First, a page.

Faculty, staff and students get free admission to Cherokee museum, other discounts

WCU students, faculty and staff can purchase discounted tickets to the “Unto These Hills” performance in Cherokee.

With “Cherokee: Community. Culture. Connections.” recently selected as Western Carolina University’s campus learning theme for the 2017-18 academic year, it just got a little easier for faculty, staff and students to immerse themselves in the Cherokee culture.

Now through May of 2018, WCU faculty, staff and students can obtain free admission into the Museum of the Cherokee Indian, located in Cherokee, by presenting their CatCard. In addition, discounts are being offered for admission to the Oconaluftee Indian Village and outdoor drama presentation of “Unto These Hills” for faculty, staff and students who purchase their tickets through WCU’s Cherokee Center.

WCU students, faculty and staff and gain free admission to the Museum of the Cherokee Indian by showing their CatCard.

The Museum of the Cherokee Indian vividly chronicles the 11,000-year-old Cherokee story, providing both a cultural and historical tour. It features interactive video and intriguing displays.

The museum is open seven days a week from 9 a.m. to 5 p.m. through May. From June through August, it will be open from 9 a.m. to 7 p.m. Monday through Saturday and 9 a.m. to 5 p.m. on Sundays.

For those wishing to visit the Indian Village, general admission tickets can be purchased for $5. Tickets for “Unto These Hills” are $12.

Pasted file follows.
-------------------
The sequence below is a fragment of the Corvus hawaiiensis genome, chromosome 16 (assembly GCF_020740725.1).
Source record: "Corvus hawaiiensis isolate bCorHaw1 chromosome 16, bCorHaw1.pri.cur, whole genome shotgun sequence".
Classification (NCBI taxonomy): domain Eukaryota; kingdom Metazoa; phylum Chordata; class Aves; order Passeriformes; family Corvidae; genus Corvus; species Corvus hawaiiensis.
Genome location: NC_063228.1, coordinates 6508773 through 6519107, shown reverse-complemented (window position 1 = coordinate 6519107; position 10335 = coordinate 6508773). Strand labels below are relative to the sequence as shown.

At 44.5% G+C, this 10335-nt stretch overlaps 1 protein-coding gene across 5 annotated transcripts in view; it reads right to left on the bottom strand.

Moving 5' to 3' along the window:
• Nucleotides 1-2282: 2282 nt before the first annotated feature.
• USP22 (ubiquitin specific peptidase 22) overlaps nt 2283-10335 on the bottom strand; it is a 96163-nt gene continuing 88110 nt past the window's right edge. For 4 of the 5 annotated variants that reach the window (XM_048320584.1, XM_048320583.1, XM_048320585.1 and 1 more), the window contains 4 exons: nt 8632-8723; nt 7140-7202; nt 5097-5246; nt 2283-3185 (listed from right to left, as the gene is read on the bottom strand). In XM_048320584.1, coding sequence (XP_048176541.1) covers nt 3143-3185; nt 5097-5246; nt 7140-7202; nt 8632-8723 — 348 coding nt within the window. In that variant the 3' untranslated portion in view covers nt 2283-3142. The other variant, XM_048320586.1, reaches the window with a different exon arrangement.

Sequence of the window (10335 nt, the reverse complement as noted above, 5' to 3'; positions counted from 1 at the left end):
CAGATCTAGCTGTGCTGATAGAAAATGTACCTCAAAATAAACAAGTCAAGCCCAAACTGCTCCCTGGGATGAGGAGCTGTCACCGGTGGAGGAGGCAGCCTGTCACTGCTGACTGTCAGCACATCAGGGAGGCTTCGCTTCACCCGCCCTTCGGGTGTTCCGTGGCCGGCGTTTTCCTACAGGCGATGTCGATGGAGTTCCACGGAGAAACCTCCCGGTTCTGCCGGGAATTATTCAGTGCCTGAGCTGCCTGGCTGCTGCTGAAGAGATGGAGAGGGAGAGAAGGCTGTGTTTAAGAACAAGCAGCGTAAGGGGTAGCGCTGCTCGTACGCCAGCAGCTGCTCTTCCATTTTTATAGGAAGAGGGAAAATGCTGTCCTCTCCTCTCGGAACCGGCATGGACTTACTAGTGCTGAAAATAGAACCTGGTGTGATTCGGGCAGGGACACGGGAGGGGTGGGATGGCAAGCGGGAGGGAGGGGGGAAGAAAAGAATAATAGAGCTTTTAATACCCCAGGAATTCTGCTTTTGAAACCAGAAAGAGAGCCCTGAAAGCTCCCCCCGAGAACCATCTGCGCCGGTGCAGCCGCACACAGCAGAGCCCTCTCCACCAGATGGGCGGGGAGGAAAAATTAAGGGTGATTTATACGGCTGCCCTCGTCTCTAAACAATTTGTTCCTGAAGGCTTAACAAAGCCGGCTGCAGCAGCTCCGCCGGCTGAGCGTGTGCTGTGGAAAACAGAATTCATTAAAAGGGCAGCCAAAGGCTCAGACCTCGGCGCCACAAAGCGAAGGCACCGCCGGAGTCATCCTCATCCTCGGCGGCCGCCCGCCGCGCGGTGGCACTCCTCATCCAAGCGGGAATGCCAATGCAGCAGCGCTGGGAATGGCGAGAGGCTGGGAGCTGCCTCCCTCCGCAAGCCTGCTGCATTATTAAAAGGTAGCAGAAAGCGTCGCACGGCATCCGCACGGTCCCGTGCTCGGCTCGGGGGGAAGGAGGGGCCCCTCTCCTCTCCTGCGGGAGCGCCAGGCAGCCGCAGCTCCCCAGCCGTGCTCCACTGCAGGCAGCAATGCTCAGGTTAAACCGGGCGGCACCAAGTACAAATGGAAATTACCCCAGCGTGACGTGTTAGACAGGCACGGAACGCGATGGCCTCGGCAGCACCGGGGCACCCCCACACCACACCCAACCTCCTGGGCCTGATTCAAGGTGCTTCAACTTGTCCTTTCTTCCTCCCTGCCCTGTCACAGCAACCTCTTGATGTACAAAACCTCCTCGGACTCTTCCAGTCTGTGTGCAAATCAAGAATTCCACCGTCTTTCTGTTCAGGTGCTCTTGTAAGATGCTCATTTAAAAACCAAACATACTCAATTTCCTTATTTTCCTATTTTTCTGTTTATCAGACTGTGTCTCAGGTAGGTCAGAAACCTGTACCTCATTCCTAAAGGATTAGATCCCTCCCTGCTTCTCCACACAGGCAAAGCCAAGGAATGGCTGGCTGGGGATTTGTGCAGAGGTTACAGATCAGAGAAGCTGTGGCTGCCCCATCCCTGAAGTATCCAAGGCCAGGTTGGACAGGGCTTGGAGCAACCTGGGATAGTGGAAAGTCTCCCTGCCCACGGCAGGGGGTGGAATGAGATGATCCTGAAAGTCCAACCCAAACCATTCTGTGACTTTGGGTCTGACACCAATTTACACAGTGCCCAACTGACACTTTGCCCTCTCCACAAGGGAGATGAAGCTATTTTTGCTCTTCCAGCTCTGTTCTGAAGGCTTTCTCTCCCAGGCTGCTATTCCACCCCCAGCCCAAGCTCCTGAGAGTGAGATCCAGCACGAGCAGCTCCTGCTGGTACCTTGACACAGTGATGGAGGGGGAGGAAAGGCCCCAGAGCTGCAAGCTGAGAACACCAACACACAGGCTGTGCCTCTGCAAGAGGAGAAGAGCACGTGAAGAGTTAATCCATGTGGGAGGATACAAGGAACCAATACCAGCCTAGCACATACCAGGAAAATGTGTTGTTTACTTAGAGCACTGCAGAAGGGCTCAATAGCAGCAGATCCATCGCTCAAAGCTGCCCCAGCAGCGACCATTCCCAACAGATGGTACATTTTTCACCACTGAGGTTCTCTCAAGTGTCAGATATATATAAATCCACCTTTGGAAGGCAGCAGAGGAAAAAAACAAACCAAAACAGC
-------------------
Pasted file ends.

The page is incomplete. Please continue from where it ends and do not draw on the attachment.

“I’ve had groups already booking,” said Sky Sampson, director of the Cherokee Center. Sampson, a member of the Eastern Band of Cherokee Indians, was instrumental in brokering the free admission to the museum and discounted rates to the Indian Village and “Unto These Hills.”

The Indian Village is a living history museum set on a mountainside in Cherokee. A guided tour will take you through a craft line to see how baskets, arrowheads, pottery and other items were made. There are opportunities to speak with natives about the Cherokee culture, listen to lectures and see replica housing from different time periods in Cherokee history. There is also an outside walking tour.

The village will be open from April 18 to Nov. 11. Its hours are Monday through Saturday from 10 a.m. to 4 p.m. with tours beginning every 15 minutes, except from 11:30 a.m. to 12:30 p.m.

“Unto These Hills” will begin its 67th season when it opens June 3 and runs through Aug. 19 at the newly renovated Cherokee Mountainside Theatre. The show begins at 8 p.m. Monday through Saturday.

It is one of the longest-running and most beloved outdoor dramas in the country, entertaining more than six million people. This year’s performance will feature the original Kermit Hunter version of “Unto These Hills,” telling the Cherokees’ rich story from 1780 to the 21st century.

For more information on obtaining discounted tickets, contact Sampson at snsampson@wcu.edu or 828-497-7920.